You will also learn about the National Conference on Media Reform in Madison in from November 7-9.

But don't stop there. Take two minutes to make the difference between victory and defeat.

Go to the online petition www.mediareform.net/stopthefcc and tell your friends to do the same. Read on for more details.

This "viral" petition campaign will create a massive wave of petitions to Commerce committee members in both chambers.

The legislation (S.1046) would roll back the broadcast ownership cap limit, and a crucial amendment is planned that would reverse the rule allowing cross-ownership of newspapers and TV stations.

Here's what to do:

1) Go to the petition campaign www.mediareform.net/stopthefcc

2) Personalize the message to your Congressional delegation

3) Enter email addresses of friends and colleagues in your state;

4) Send your message. It will be printed out and walked to your members of Congress, and this message will be forwarded to your contacts. Your friends will not receive spam as a result of this petition.

It's that simple.

For more information on the FCC battle, media reform and how to get involved, go to www.mediareform.net

You should also go to the Common Cause website, Common Cause has been a champion in this struggle.

Don't have world wide web access? Forward this email to your friends and colleagues in your state.

June 19 is just the first step in this next part of the fight to take the power back from big media.
 
 


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In truth indymedia.org is both audacious and distinguished. It is a baby and it could be called an immaculate conception: its father was media's studied lack of concern with issuse that could have been seen as troublesome to the global corpocracy, and its troubled mother was the WTO riots of Seattle at the opening of the new century.
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Re: Reclaiming The Media

Why can't the FCC simply let a thousand flowers like Freak Radio Santa Cruz bloom across the country? Why must a government entity control who is allowed to broadcast, any more than they can control who can print a magazine or newspaper? Why doesn't the First Amendment apply fully to broadcasters? Who would care about corporate control of the existing radio and TV stations if others could spring up spontaneously to counter the establishment propaganda and truly serve community needs?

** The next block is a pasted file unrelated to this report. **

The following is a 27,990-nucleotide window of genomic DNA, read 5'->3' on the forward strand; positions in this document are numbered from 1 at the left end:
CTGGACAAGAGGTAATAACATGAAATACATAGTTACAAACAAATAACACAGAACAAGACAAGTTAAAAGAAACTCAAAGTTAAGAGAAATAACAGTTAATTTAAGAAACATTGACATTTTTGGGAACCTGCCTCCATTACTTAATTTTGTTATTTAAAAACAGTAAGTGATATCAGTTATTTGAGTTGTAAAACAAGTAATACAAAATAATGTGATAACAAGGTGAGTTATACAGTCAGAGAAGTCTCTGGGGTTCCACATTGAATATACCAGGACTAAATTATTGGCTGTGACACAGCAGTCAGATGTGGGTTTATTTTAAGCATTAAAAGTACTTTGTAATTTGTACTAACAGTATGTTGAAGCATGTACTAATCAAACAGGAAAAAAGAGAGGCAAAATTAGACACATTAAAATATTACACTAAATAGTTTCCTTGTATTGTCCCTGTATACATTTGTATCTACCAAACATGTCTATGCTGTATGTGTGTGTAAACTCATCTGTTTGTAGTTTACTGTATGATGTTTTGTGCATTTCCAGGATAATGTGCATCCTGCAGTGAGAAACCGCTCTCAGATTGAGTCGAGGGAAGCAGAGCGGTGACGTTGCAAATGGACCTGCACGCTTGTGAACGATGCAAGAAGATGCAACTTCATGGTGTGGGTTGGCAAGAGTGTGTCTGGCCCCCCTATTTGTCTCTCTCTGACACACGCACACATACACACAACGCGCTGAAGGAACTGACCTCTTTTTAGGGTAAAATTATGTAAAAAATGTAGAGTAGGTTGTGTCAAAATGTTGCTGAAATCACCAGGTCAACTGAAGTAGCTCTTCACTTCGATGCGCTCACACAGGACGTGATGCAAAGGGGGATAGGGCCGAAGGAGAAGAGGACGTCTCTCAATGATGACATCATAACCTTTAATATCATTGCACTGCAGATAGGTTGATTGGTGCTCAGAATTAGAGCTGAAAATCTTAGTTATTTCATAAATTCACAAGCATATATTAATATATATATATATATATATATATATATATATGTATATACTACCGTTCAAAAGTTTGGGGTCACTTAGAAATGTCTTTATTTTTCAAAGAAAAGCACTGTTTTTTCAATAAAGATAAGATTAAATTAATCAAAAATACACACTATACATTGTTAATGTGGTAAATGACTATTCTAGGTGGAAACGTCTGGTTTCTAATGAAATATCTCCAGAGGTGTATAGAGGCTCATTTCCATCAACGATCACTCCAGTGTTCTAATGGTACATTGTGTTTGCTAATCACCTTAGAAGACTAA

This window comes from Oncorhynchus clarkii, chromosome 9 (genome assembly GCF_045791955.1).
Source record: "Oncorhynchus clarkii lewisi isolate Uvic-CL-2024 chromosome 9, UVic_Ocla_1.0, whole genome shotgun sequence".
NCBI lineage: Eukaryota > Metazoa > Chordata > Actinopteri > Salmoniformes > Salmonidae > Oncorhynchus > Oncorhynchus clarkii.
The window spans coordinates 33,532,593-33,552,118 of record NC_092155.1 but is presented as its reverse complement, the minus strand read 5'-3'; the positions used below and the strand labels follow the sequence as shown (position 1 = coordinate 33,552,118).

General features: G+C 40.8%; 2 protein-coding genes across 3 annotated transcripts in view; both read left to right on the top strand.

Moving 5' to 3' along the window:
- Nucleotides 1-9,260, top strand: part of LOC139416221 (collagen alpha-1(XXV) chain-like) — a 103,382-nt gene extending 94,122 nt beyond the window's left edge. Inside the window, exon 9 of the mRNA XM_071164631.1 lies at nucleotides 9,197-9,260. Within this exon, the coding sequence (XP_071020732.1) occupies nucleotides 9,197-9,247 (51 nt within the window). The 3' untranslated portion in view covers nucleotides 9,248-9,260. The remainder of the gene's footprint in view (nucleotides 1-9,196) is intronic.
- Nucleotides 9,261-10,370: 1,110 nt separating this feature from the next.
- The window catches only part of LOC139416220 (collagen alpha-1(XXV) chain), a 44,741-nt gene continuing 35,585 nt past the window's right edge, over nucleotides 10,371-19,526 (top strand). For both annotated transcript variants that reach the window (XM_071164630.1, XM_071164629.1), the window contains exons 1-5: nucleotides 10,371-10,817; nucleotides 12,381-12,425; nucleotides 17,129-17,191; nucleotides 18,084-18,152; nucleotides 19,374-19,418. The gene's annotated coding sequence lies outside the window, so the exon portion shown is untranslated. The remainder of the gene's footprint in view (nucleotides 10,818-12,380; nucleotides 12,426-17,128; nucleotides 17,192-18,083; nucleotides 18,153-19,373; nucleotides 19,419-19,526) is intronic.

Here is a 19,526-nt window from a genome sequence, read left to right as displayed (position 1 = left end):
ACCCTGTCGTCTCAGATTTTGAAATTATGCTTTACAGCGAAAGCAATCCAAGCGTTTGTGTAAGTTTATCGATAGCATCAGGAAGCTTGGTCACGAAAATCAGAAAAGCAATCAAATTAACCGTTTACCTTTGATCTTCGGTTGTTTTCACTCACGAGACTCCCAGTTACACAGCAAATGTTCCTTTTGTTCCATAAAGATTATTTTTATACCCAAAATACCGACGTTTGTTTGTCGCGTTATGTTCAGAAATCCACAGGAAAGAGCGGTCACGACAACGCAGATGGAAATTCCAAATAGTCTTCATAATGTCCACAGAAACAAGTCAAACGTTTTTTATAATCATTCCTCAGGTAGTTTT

In worrying about media ownership concentration, and pleading with our rulers for fairer rules, aren't we just buying into the lie that government has any proper business keeping people OFF the air? Aren't we asking the wrong questions and going down the wrong roads? When will we ask the right questions and take the high road of refusing to allow the FCC the authority to grant frequency monopolies to broadcasters, whether corporate or individual? Why can't we treat spectrum space like land? Why can't you stake a claim and "homestead" if nobody is using the frequency and you interfere with nobody else in your own use of it? Why can't we say, "do what you want with the spectrum space, but if you don't use it you lose it and somebody else can move in?"

Why can't we see that, in the modern day, there is enough spectrum space for everyone who wants to make use of it? That there are enough broadcast channels to let everyone get on the air who has a need or desire to do so? Why can't we just let it happen without the traffic cop turned tyrant: the FCC?

Why haven't you written your elected officials in Washington about this yet?